CCLEC / UKBF Middle Management Training – Miami

The Caribbean Customs Law Enforcement Council (CCLEC) with funding from the United Kingdom Border Force (UKBF) conducted a Middle Management and Operational Leadership Course, aimed at Supervisory staff of member Customs administrations.   This course was delivered at the Crown Plaza Hotel, Miami from 12th -14th February 2019.  Eighteen middle managers from the Greater Antilles, Dutch Antilles, the OECS, Central and South America, including Mexico, Guatemala, Belize and Guyana attended.

CARMS a UK based human resource development company was contracted to deliver the training course.  CARMS tutors comprised academic and ex law enforcement professionals, with many years of experience in consultancy, training delivery, mentoring, and support services.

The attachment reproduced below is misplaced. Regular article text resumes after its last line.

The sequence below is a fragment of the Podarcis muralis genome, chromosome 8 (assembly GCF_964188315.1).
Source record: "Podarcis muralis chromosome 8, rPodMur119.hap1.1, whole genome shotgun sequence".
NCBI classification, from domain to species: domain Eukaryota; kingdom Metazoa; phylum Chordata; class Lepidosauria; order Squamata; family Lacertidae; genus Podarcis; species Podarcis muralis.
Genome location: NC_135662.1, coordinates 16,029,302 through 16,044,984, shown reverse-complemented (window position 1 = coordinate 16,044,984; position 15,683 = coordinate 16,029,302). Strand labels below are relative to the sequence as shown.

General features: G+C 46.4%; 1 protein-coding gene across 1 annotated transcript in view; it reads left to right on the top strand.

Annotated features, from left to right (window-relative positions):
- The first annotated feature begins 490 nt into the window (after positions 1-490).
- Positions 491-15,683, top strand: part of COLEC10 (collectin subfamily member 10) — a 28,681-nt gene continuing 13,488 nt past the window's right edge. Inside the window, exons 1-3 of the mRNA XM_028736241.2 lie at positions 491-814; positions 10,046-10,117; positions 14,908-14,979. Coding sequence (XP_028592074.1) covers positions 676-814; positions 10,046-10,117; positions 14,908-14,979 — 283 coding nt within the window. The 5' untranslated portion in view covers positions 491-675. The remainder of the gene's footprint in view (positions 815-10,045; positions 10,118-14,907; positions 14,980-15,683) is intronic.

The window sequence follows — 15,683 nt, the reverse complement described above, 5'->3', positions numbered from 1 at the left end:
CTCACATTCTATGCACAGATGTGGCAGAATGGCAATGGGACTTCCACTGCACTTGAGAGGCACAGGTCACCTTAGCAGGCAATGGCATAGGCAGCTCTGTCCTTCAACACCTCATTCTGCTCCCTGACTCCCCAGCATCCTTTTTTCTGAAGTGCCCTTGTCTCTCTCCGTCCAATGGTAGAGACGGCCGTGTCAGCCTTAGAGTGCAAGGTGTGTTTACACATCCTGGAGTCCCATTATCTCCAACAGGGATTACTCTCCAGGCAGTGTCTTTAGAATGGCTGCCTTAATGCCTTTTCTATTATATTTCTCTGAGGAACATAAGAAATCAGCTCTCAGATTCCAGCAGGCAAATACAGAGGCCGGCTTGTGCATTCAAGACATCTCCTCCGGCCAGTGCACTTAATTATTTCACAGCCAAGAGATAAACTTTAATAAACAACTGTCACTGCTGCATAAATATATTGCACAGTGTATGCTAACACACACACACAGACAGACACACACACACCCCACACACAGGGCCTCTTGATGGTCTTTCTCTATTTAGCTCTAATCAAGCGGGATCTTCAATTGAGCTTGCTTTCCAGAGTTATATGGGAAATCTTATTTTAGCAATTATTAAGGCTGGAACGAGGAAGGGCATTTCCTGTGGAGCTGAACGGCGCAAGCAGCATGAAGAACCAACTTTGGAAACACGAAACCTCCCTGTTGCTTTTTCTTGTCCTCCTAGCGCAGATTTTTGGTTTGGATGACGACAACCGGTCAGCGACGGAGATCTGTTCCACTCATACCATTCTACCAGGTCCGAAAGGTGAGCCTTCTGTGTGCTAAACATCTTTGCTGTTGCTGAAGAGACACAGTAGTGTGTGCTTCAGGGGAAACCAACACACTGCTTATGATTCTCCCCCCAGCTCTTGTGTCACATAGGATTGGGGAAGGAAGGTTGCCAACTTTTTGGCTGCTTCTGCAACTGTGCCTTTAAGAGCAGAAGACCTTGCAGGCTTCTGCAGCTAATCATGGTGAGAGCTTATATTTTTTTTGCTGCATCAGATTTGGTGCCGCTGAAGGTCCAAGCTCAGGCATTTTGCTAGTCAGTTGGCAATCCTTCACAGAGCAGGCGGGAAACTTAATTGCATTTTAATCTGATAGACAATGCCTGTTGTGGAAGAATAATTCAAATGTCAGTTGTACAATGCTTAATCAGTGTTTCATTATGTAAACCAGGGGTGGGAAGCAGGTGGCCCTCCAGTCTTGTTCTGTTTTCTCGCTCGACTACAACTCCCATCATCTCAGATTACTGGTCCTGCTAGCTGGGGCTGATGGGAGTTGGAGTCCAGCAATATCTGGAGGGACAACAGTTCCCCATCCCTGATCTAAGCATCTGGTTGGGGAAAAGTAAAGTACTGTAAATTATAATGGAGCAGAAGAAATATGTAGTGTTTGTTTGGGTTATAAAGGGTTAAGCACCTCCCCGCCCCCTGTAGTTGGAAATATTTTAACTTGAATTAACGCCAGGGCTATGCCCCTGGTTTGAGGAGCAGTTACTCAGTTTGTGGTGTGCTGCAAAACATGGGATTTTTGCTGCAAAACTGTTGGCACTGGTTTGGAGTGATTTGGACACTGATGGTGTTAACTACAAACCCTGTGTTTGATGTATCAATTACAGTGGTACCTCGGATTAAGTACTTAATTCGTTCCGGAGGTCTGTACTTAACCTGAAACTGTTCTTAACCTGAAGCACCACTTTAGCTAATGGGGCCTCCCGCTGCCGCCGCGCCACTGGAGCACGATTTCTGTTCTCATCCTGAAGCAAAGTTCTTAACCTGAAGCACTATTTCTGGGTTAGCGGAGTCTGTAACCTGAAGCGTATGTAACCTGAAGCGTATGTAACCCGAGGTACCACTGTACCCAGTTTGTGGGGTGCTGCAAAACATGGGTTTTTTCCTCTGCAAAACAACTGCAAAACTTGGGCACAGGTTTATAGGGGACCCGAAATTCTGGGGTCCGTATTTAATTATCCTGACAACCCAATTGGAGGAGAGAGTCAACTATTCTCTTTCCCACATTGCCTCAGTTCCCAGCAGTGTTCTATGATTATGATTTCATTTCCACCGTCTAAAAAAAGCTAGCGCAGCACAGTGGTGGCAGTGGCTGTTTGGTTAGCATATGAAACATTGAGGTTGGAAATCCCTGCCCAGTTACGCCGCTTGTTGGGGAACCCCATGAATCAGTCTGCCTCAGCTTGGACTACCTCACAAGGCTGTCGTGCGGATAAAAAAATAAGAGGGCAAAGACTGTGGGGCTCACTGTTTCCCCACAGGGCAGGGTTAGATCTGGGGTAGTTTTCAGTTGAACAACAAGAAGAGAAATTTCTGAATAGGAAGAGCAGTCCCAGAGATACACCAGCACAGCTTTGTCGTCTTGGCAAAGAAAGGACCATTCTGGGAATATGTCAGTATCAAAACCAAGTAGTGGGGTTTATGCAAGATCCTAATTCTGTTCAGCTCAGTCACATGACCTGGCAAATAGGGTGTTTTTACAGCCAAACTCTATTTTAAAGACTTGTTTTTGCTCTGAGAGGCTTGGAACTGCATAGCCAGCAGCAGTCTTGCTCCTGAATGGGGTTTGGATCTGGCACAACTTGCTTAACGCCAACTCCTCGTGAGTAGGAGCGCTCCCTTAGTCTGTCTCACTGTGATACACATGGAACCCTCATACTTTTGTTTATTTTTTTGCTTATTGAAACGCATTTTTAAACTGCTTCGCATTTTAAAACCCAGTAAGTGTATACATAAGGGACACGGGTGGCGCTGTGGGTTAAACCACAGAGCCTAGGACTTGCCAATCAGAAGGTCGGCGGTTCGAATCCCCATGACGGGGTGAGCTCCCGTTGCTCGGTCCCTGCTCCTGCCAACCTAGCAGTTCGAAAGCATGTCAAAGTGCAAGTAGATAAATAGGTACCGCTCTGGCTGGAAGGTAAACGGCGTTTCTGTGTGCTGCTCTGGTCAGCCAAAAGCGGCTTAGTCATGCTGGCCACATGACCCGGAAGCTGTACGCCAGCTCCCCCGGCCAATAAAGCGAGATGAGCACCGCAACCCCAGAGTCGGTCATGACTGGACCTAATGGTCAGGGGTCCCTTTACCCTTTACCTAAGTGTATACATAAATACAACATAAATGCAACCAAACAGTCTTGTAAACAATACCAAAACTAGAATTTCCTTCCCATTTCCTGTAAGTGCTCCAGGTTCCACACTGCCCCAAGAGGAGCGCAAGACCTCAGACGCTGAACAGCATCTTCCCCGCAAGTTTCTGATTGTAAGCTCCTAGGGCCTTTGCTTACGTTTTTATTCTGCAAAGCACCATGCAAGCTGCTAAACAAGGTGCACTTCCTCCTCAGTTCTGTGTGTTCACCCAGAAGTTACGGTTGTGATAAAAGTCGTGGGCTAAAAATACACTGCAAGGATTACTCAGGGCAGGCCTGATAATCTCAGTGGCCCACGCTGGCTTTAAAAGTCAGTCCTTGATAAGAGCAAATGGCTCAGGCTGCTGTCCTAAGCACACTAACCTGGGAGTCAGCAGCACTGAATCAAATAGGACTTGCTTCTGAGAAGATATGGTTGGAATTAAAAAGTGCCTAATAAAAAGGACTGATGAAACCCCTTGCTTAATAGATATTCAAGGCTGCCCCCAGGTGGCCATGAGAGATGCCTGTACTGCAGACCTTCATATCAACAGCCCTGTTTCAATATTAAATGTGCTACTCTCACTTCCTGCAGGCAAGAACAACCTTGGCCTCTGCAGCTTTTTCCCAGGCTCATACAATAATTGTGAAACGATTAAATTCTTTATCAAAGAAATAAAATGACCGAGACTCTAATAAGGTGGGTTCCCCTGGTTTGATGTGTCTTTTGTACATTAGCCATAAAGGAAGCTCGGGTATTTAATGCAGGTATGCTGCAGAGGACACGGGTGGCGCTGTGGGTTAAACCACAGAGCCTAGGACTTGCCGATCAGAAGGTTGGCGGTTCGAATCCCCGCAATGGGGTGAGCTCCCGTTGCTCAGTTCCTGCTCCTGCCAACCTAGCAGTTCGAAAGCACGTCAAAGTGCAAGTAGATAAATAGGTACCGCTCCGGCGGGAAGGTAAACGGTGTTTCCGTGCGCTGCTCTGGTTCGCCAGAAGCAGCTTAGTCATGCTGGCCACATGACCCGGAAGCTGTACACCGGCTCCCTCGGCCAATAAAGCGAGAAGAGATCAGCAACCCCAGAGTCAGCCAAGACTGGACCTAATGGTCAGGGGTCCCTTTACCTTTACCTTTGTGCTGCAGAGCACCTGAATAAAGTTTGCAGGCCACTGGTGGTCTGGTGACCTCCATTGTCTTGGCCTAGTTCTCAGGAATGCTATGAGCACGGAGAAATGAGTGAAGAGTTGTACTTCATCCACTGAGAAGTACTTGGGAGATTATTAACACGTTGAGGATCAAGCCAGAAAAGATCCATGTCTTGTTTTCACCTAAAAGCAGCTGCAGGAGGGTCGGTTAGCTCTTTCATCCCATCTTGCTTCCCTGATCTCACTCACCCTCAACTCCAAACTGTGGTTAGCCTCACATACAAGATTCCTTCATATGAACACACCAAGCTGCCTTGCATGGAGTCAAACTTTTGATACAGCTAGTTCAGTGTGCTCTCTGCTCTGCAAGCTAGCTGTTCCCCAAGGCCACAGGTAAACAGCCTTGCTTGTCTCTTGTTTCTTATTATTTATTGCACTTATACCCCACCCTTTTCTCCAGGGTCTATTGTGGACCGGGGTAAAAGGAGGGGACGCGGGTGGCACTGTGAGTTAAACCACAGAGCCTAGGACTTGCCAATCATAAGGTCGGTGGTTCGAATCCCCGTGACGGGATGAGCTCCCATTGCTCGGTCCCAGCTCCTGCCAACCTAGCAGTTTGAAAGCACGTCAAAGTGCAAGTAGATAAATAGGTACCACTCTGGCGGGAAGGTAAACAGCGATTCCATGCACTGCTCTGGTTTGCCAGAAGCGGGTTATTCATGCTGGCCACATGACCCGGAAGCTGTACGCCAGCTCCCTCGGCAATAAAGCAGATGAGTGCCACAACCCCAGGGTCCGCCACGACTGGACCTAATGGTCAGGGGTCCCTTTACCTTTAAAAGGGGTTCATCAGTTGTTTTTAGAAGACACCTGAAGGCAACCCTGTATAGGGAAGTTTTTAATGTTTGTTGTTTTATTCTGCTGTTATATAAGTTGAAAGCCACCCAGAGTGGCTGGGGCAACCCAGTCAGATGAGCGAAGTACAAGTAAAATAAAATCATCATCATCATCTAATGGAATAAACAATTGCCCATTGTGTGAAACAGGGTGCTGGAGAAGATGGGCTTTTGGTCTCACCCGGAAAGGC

The following topics and learning outcomes which were demonstrably achieved were based on European Union Management Competencies.

  1. Understanding the current and future issues and demands of a manager and the organisation
  2. Recognize the need for good leadership practices and the effects different leadership styles can have on individuals and teams
  3. Recognize the need for good Management practices and the effects different management approaches can have on individuals and teams
  4. Explore the roles and responsibilities of a manger in the operational setting

International Customs Day Message – 26th January 2019